Something happened, I do not know why I feel like a crumpled leaf, or maybe a misplaced shoe? Remember when you found me in that little place on the landing, where the banister curved into the higher stairs, and a piece of the floor extended out? Remember how I told you that I wanted to jump off, float really, down to the first floor? You tried to give me pillows: you said it would hurt. But you watched me, as I dreamed of the freedom of sleep.
Today, Agniesz, the phone rang. I might have driven into Boston, swerving on Storrow Drive, speeding to my doctor. He would have said "Emily, my sibling is dead." I heard his voice through the phone, though, and I wondered at the type of journey, and many things I am not permitted to know. Now I am not sure with whom to speak about the death of this person, a sister or a brother to someone I love. It is all headache and complication, like a crossword puzzle that gets bigger each time my pen goes down. My glasses are missing, too.
Do you think that when Max died he became a person? People laughed or blank-stared, as if I should not have loved him, should not have slid my fingers through his long gray fur. You never did, though. And what of the people, Sylvia and Zayde, Papa in the southern-hot hospital bed? Was there some change that made it okay or was I still the weird girl? They left too quickly, and I missed the chance to join them for the journey, to soften the bump. I witnessed nothing but their absences.
We are weird together, though, you and I. I will try to explain, love, but only to you: the doctor took care of me and called to me through the tunnel when I could not find the hole or the ground or the gravity to make me upright and seeing. You remember: I was mute then, you had to visit the house in the evenings and you gave me the silk leaf scarf . I love the man, I suppose, like a girl loves a father, only the yearning does not stop. Is the longing to be near him when he, himself, is certainly sick, is that another part of my odd character, my "cognitive holes?" I remember when you first used those words, when I did not know the difference between Asia and Africa. You joked at me, but then you realized that while I had been away I had missed important information.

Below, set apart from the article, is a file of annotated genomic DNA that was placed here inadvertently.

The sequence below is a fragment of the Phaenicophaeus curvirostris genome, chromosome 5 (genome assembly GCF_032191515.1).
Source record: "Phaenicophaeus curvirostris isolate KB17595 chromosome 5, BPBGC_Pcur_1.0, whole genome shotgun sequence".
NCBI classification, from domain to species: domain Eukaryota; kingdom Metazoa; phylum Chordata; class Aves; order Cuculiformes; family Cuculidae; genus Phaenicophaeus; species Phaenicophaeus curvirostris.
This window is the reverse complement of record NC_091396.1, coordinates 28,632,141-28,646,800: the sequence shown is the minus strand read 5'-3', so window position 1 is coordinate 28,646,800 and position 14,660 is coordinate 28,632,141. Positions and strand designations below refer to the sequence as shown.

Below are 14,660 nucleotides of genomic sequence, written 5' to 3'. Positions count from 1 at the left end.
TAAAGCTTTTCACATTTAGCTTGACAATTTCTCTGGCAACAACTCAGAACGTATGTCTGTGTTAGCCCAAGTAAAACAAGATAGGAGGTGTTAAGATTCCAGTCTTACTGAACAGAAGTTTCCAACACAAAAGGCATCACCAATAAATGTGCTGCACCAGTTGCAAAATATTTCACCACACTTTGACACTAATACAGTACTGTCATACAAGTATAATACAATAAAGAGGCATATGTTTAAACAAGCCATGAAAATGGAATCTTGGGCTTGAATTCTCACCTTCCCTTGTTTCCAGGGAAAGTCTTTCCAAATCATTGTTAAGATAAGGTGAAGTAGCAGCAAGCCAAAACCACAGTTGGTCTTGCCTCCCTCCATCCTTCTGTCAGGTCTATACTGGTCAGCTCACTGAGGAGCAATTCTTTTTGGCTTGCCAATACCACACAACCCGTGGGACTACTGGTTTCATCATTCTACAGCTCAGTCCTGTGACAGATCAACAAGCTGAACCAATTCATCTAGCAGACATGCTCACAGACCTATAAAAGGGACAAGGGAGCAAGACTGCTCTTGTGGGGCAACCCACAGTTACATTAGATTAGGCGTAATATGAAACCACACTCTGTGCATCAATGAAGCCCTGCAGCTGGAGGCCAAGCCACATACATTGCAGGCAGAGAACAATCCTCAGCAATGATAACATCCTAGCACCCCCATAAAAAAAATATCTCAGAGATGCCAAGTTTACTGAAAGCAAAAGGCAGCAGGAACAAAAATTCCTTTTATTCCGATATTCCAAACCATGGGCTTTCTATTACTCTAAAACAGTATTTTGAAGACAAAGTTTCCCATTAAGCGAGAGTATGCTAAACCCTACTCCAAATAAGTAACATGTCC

What is the purpose of my high voltage? Truly, can you tell me? Why must I care desperately, as if I might slip off myself, as if a mess of rain and snow should cover us all? Why did I sob that night in the closet? Why did you keep writing me, even when I had stopped answering?
Once I asked the doctor if I could go to his funeral when he dies, and he said yes. I asked him if he would come to my funeral when I die. He said yes. I can hear you laughing at me already, but I will tell you anyway: each time I leave him, I say "do not die on the plane," and he says "okay, I won't" from his chair. Then he says "be good."
What are you doing as you read this? Shuffling through your trays of dark chocolates, lying in the big white tub? (Am I your Urgent Emily, creating a drama where none exists?) I love you, my sweet, long-haired Agnieszka. Please, we'll sneak a cigarette together, we'll whisper alone, next to the kitchen candles. First, now, can you answer my questions about the doctor? Do you see me spidering out a maze, one I cannot follow? Am I actually having these thoughts, or is it another dream, another visiting hour? For whom do I mourn?
Your musk and curls girl,
Your speeding and sliding companion,
Kisses and hugs, Emily
Copyright © Emily Alston-Follansbee
...a poem in this room by Michael Zweigbaum...
the story of eleven naval men
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Created 1998/8/23. Updated last on 2000/12/20.